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Do You See What I Do, And What Is It?

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posted on Jul, 10 2009 @ 01:07 AM
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I am not yet jumping on a Nibiru bandwagon, but, I have noticed in the last few weeks that there is something, repeatedly, showing up in the SOHO EIT 171 Latest Image, it is there everytime too. About 11 'o clock position, there is a small dark spot in the sun's corona area, it is always there, in the same place, every time I look, you have to enlarge the pic to see it, but it is there. Now, if the recent sunspot was larger than earth, I would say this 'spot' is about the size of earth, even though it looks tiny to the eye.

I have circled the spot:



Has anyone else noticed this? What is it?




posted on Jul, 10 2009 @ 01:27 AM
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I have noticed it as well but just dismissed it until you posted about it. It could be a giant rock orbiting the sun. I don't know since I'm no scientist...guess we will just have to wait and see.



posted on Jul, 10 2009 @ 01:28 AM
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reply to post by JalZhaunlUss
 


How long ago did you start noticing it? I am wondering how long it has been showing up???



posted on Jul, 10 2009 @ 02:47 AM
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About 11 'o clock position, there is a small dark spot in the sun's corona area,
it is always there, in the same place, every time I look,


Please substantiate this claim.

Yes, you have provided one picture. Yes, I see the dark spot. Now, please provide many pictures showing a similar dark spot in the same place.



posted on Jul, 10 2009 @ 06:26 AM
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There are several more of these dots in the picture. If you follow the shape of the sun down to the left you'll see another one very clearly at around 10:00 and if you zoom in there are several others.

There are 2 of these dots, very noticeable, also just south of where the equator would be on the left side of the sun. They all seem to be in the "light area" just off of the sun... just like your dot.

Whatever it is (maybe something with the "film" or whatever way SOHO takes these pictures), it seems to be normal because they're everywhere.





[edit on 10/7/2009 by Iamonlyhuman]



posted on Jul, 10 2009 @ 03:26 PM
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Originally posted by space cadet
Has anyone else noticed this? What is it?

Yes indeed, as mentioned there are a number of dark spots that appear in the same place regardless of when the image was taken. These are known as "dead pixels" and are common defects of CCD chips:
www.gdargaud.net... (forgive the annoying page transition effect)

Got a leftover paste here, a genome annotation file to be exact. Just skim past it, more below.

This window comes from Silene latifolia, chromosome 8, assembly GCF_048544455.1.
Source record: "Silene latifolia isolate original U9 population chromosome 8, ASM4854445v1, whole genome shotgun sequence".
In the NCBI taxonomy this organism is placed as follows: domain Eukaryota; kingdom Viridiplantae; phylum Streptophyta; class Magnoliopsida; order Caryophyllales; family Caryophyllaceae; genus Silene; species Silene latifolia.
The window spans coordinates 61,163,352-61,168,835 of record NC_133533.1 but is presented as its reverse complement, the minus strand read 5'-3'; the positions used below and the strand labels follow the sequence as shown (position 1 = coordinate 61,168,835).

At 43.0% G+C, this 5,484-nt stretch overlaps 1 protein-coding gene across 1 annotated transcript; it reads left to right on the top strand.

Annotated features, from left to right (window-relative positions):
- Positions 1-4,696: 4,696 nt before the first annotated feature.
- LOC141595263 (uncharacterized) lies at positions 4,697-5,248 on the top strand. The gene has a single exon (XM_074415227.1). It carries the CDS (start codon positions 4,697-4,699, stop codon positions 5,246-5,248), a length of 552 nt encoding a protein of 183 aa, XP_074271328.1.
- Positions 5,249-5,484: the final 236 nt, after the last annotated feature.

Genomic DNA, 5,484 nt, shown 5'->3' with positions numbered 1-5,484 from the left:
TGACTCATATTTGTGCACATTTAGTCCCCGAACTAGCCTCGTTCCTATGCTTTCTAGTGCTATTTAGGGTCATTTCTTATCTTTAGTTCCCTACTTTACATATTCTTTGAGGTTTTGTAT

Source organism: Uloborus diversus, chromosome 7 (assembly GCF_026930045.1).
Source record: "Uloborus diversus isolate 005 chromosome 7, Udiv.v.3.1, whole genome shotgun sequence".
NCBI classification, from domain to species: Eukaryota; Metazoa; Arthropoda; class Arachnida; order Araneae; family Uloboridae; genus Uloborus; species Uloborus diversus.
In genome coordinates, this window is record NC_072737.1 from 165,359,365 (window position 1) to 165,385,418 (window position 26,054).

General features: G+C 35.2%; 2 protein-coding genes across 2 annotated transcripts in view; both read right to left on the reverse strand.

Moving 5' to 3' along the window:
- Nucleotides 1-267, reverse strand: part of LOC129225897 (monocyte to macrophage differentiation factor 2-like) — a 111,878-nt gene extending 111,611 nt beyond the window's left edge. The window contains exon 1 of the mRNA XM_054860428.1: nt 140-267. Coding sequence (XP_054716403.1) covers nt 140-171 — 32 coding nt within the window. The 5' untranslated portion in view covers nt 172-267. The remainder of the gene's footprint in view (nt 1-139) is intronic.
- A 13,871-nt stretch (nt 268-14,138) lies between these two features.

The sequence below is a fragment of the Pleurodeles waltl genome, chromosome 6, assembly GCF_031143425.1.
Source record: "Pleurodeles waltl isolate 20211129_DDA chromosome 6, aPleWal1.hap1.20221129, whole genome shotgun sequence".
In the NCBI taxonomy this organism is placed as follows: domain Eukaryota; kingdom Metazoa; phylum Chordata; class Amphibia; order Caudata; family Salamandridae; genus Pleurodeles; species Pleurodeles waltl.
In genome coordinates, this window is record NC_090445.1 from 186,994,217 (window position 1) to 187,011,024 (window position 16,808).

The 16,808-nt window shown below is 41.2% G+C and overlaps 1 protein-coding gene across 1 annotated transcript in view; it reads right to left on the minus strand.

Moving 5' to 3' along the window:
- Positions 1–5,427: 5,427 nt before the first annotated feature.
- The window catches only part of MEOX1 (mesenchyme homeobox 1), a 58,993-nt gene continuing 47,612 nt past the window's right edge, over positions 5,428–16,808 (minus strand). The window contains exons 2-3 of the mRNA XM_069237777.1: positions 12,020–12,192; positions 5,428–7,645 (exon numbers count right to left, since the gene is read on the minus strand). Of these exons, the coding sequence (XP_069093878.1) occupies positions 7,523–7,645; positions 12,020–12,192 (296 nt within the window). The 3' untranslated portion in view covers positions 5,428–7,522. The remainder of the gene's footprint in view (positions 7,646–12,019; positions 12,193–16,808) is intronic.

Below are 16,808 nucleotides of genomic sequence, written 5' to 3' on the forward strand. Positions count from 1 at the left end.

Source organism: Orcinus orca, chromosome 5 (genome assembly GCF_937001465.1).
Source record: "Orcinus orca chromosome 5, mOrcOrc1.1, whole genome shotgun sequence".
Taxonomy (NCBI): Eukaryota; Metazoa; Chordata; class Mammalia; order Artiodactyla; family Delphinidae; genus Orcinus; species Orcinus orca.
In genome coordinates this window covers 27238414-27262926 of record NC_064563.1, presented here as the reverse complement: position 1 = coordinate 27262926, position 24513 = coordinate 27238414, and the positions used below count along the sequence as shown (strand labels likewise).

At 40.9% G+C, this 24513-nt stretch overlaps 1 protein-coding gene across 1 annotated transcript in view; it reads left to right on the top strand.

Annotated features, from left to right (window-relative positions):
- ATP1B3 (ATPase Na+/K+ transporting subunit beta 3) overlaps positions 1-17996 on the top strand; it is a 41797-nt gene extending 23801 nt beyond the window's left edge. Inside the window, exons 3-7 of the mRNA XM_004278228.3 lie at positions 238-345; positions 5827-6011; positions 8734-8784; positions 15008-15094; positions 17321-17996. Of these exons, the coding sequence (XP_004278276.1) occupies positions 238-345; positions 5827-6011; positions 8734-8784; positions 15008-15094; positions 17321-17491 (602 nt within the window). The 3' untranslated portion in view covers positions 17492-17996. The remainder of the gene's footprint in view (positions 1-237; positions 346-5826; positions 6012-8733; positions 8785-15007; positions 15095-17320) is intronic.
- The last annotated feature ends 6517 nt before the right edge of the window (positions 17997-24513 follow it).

My guess is that these dead pixels came about as a result of strong cosmic rays slowly damaging the satellite's CCD over the years.



posted on Jul, 10 2009 @ 04:09 PM
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not an expert in heat and combustion or anything but considering that the sun has a supposed temperature of 11000°F then if these spots where simply "rocks" would they not melt or get sucked into the sun?




posted on Jul, 10 2009 @ 04:16 PM
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hate to sound like someone denying the existance of UFOs or something but it could possible be a spec of dust or space crud on the lens of the camera? not sure though



posted on Jul, 11 2009 @ 12:02 AM
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reply to post by Armisteadmg42
 


That would be feasible, but this is not just a single shot that it shows up in. It is always there. I wouldn't think that a speck of dust on the lens would stay in the same place for weeks or months.



posted on Jul, 11 2009 @ 12:04 AM
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reply to post by Iamonlyhuman
 


Yes, there are more, and they also show up in the same area each time. I should have mentioned that to start, but for some reason I think the one at 11 o'clock position it the most interesting.



posted on Jul, 11 2009 @ 12:06 AM
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You only saw that one speck?

Just by glancing at the photo I saw atleast 4 random specks.


Clean off your lens.



posted on Jul, 11 2009 @ 11:45 AM
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Originally posted by space cadet
reply to post by Armisteadmg42
 


That would be feasible, but this is not just a single shot that it shows up in. It is always there. I wouldn't think that a speck of dust on the lens would stay in the same place for weeks or months.

Actually, a piece of dust would probably stay on the lens for weeks or months (or years) because there isn't much in space that would remove or move a spec of dust from the lens (if a piece of dust would get on there in the first place.)

In fact, the Mars Rover "Spirit" has had a spot (possibly dust) on or in its nav-cam lens for five years now -- since it landed.

However, it is most likely that the spots you see in the SOHO images are dead pixels on the camera CCD, just like ngchunter said in his post.


[edit on 7/11/2009 by Soylent Green Is People]



posted on Jul, 11 2009 @ 11:45 AM
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oops...double post

sorry


[edit on 7/11/2009 by Soylent Green Is People]



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